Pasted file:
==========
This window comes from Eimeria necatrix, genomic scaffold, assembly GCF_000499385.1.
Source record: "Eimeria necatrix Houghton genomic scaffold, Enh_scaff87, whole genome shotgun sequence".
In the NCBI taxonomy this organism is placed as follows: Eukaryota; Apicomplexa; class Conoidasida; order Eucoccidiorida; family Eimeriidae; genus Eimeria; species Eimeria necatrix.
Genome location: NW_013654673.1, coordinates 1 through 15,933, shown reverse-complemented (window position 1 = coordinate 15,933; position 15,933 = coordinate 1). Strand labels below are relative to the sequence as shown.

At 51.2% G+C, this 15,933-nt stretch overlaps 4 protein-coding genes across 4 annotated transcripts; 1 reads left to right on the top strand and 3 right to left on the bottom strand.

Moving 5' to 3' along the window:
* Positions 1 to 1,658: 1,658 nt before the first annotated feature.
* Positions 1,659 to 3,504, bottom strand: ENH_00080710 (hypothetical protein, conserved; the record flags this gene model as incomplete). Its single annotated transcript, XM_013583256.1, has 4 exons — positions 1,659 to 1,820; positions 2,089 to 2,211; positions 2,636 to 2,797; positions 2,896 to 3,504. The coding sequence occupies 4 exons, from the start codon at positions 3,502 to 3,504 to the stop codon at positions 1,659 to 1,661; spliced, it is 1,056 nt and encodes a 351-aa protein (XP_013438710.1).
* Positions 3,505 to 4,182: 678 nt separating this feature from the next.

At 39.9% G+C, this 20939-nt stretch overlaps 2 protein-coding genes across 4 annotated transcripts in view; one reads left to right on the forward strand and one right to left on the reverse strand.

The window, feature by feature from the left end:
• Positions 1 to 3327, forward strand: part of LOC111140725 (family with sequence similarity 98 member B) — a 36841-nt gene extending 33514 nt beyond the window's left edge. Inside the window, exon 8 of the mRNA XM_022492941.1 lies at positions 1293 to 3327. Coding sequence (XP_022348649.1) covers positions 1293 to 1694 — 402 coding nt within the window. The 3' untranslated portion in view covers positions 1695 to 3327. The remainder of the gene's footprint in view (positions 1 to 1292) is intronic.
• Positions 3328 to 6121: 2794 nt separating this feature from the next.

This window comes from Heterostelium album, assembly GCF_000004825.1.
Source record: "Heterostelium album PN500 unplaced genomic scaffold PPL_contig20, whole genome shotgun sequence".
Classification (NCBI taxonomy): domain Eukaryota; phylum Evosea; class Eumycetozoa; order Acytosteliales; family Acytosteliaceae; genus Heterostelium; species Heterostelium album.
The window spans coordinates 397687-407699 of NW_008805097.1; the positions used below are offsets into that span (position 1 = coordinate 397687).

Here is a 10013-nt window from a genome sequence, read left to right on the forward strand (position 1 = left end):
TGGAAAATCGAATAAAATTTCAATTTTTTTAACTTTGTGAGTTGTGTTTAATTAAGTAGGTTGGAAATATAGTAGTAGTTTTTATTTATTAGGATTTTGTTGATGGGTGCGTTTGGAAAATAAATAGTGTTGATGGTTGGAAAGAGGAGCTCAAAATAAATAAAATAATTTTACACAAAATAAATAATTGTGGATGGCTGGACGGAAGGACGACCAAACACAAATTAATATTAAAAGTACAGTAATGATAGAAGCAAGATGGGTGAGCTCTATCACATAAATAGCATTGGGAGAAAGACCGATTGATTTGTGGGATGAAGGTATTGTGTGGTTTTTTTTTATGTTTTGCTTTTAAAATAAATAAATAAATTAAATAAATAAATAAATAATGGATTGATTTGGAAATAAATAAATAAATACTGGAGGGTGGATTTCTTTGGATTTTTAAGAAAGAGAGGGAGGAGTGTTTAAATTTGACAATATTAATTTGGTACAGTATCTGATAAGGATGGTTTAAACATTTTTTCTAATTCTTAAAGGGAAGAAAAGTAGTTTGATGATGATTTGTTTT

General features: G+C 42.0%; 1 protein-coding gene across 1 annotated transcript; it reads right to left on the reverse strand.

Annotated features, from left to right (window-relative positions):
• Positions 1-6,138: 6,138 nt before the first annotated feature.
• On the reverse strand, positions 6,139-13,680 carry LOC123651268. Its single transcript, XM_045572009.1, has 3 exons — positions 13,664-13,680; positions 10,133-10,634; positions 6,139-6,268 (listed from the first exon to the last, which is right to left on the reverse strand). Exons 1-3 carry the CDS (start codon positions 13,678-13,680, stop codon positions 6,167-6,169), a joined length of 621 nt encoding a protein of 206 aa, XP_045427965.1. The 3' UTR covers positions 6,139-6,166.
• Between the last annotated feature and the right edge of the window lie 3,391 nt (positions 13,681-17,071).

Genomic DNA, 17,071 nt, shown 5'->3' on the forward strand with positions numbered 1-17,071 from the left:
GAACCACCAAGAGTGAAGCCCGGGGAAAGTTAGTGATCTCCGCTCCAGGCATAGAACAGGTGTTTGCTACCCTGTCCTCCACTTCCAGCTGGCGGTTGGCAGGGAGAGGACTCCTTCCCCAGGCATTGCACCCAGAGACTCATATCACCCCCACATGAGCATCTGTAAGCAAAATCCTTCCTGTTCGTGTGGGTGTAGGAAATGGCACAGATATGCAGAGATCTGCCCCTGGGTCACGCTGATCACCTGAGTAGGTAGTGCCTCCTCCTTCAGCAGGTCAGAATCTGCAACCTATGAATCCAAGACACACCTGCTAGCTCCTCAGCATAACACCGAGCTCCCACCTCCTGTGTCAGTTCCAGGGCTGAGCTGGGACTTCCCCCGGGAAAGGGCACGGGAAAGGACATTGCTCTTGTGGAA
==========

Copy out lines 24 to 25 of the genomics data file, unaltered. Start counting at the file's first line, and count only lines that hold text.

• Between the last annotated feature and the right edge of the window lie 3,391 nt (positions 13,681-17,071).

Genomic DNA, 17,071 nt, shown 5'->3' on the forward strand with positions numbered 1-17,071 from the left: